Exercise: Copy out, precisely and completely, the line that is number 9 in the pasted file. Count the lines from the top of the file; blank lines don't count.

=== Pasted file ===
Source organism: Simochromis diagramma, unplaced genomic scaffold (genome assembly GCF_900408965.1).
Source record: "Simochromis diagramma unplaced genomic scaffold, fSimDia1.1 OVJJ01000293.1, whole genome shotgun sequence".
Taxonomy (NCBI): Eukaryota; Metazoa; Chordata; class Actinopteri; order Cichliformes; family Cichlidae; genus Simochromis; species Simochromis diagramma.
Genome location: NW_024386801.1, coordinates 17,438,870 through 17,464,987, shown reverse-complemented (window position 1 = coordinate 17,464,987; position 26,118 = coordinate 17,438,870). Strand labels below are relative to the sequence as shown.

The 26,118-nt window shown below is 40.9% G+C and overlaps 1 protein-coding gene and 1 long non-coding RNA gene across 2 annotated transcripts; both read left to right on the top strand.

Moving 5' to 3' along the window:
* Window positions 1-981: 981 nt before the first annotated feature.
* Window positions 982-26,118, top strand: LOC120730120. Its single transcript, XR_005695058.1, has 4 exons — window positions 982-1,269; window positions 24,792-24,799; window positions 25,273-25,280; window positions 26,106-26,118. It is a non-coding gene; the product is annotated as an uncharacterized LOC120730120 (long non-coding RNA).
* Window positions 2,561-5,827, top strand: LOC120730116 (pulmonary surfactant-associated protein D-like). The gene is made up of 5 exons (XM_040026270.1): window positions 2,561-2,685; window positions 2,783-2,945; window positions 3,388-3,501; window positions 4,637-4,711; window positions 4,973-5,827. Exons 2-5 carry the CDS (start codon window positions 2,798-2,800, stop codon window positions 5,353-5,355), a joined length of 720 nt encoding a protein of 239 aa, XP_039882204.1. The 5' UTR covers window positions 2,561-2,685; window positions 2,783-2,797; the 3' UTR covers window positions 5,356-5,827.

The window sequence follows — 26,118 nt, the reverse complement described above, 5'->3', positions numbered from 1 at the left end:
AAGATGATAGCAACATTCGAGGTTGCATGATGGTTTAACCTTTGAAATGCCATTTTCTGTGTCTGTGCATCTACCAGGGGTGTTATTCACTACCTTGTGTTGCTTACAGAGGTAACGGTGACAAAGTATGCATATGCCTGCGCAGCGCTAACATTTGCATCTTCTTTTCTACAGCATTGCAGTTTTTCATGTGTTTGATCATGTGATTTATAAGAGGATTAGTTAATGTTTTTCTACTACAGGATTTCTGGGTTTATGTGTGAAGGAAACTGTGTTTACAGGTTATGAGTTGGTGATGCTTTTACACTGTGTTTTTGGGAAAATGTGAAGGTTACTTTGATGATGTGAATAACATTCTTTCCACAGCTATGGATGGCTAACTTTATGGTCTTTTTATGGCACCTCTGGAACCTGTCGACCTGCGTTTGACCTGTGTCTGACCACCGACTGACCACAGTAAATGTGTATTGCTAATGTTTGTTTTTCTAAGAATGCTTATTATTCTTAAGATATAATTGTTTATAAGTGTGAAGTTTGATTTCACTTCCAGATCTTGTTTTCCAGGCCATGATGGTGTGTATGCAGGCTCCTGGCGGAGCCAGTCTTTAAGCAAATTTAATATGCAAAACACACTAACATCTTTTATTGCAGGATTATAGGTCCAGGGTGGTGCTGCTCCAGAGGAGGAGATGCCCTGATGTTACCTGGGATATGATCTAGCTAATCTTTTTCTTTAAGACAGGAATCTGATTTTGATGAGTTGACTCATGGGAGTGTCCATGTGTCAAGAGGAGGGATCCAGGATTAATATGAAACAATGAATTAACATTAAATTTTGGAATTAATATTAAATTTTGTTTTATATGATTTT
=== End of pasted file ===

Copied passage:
* Window positions 2,561-5,827, top strand: LOC120730116 (pulmonary surfactant-associated protein D-like). The gene is made up of 5 exons (XM_040026270.1): window positions 2,561-2,685; window positions 2,783-2,945; window positions 3,388-3,501; window positions 4,637-4,711; window positions 4,973-5,827. Exons 2-5 carry the CDS (start codon window positions 2,798-2,800, stop codon window positions 5,353-5,355), a joined length of 720 nt encoding a protein of 239 aa, XP_039882204.1. The 5' UTR covers window positions 2,561-2,685; window positions 2,783-2,797; the 3' UTR covers window positions 5,356-5,827.